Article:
The Water Crisis and Your Role

 In Community, Sustainability

The afternoon sun simmers as Shanti waits in line to fill up her bucket of water. The heat is making her head swirl. She’s been in this line for the fourth time in two weeks. The line has grown exponentially and has now crossed over multiple streets. Numerous tankers carrying water have come and gone and the lines haven’t got any smaller. It’s been two years without rainfall and the water tables are getting lower each day.

Her city was once known for its lakes and gardens and now all taps in the city have gone bone dry. Farmers in neighboring villages have either left their parched fields and moved to the city, adding to growing pressure on the city’s resources, or have killed themselves over the drought and the subsequent debts.

The city has almost shut down because of the crisis. Schools have closed so that children wouldn’t use public water or fall ill at their premises.  Small arguments over places in line and the rationing of water are now causing violent skirmishes and even deaths. Businesses are closing their shutters because of the riots and arson. All wells and water tanks in the city are now owned by the government and protected by the army.

This may come across as a scene from a dystopian novel set into the far-off future, but the truth is that most of these are actual situations that have taken place in multiple cities all across the country.

As of 2018, six Indian states are involved in battles over the river waters of the Yamuna in the north, the Narmada in the midwest and the Cauvery in the south. Other state governments are also involved in legal quagmires over sharing of water resources. Meanwhile, India is also dealing with Pakistan and Bangladesh over water usage. And if you thought Goa is safe from water problems, we’ve been in a legal battle with Karnataka over water from the Mandovi for over three decades.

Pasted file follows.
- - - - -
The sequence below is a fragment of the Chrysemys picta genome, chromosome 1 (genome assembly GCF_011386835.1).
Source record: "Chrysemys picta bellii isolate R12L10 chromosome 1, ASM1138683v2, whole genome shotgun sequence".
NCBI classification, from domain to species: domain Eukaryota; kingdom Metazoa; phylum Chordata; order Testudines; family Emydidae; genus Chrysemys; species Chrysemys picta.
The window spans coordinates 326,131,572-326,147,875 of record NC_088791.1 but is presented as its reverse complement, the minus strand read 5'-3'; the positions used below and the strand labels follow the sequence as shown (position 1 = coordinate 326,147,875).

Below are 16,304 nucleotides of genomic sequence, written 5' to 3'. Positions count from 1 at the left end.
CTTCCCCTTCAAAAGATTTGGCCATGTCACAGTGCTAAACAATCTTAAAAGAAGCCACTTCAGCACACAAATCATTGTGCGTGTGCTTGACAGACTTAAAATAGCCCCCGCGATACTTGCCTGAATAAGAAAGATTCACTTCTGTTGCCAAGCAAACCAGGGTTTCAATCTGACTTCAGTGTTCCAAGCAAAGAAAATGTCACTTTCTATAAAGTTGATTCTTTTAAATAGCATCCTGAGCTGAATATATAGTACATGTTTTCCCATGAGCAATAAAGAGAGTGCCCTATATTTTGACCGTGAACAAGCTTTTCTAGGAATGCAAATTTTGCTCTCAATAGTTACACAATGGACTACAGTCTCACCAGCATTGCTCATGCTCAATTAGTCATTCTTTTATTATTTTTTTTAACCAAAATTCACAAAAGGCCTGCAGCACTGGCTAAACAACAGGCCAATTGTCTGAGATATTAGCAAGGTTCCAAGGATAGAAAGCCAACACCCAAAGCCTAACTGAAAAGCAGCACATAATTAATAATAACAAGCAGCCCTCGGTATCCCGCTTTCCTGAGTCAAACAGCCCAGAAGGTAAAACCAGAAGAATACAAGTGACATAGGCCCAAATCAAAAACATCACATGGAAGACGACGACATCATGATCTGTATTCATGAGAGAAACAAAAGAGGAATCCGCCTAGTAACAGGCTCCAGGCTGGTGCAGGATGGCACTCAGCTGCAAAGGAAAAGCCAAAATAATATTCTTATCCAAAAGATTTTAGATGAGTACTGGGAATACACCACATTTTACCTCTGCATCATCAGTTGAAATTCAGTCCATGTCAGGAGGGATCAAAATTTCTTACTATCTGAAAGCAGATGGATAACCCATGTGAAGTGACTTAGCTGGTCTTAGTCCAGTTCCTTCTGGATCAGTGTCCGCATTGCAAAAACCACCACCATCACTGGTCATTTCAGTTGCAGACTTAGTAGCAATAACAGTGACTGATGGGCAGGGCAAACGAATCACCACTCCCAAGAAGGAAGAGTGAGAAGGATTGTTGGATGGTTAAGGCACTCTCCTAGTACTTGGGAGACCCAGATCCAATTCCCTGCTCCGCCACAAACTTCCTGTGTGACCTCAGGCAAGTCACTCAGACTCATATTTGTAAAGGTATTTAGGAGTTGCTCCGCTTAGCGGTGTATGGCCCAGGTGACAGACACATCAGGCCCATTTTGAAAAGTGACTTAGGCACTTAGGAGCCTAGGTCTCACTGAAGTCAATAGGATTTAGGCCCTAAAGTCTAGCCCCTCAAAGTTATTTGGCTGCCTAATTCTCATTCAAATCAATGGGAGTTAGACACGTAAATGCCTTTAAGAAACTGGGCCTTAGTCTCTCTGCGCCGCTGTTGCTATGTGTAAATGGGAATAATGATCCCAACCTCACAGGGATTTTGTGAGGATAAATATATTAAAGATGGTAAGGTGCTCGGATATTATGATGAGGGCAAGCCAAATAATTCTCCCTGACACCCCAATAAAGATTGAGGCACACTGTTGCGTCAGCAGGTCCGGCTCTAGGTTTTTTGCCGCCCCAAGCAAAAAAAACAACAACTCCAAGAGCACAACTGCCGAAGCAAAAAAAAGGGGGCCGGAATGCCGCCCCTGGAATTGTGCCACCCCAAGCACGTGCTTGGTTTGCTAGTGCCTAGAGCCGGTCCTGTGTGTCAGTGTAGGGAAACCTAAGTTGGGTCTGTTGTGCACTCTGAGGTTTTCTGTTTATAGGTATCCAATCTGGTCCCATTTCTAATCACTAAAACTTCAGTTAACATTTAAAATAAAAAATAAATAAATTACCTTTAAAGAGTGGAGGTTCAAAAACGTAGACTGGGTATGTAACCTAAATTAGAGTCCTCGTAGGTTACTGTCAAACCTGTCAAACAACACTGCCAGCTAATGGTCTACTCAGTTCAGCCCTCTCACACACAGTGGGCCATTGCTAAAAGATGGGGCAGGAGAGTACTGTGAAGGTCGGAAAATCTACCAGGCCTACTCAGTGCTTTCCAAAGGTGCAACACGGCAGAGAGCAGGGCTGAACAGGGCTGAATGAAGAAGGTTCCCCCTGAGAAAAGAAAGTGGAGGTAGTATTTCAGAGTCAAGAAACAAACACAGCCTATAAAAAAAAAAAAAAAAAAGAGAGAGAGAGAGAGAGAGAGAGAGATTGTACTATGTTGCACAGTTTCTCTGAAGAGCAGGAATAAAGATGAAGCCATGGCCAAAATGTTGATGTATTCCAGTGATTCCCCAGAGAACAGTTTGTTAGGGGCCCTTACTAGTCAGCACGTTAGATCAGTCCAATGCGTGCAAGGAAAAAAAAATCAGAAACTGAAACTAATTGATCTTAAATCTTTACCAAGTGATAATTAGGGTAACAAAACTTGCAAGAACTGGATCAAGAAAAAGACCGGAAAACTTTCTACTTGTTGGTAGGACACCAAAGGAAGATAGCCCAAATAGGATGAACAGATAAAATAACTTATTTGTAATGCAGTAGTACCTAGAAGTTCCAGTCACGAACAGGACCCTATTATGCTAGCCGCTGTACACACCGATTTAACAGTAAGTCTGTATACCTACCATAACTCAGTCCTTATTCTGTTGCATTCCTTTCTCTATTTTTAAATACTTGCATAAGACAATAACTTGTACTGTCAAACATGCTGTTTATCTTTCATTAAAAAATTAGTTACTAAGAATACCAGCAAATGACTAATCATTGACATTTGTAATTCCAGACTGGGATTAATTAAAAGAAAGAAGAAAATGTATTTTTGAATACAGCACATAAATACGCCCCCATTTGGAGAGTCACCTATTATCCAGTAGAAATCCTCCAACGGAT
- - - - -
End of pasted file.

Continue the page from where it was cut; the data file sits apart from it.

According to a World Bank report, at least 21 Indian cities are moving towards zero groundwater level by 2020. That is two years from now. No, this is not fear-mongering, the water crisis is here, and it’s time we address it.

Most people in India have long taken potable water for granted. The country has been blessed with the abundance of rivers and fresh-water lakes. However rapid and unsustainable development and mismanagement have meant that we are fast depleting one of the most important natural resources. Today, the hunt for a water source and its sustainability is a big concern. One of the solutions for water crisis is capturing of rainwater through rainwater harvesting.

Rainwater harvesting is the most effective method of water conservation. It is used to collect and store rainwater for use by humans, animals, agriculture, and industries. The rainwater in this process is collected at the surface before it is lost as surface run-off. The ground-water is then recharged artificially through the process. This is the most useful method for a developing country like India, where there is a huge gap in demand and supply of fresh water while also reducing the cost of transportation and treatment of water for use.

Collecting rain-water at home doesn’t require expensive equipment or technology. Most homes will be able to build their own set-up using common household items. Harvesting rainwater will help in not only cutting down costs but also bring down the dependency on precious groundwater. Here are some easy ways to harvest rainwater at home!

(Source – The Better India)

  1. Install a Rain Barrel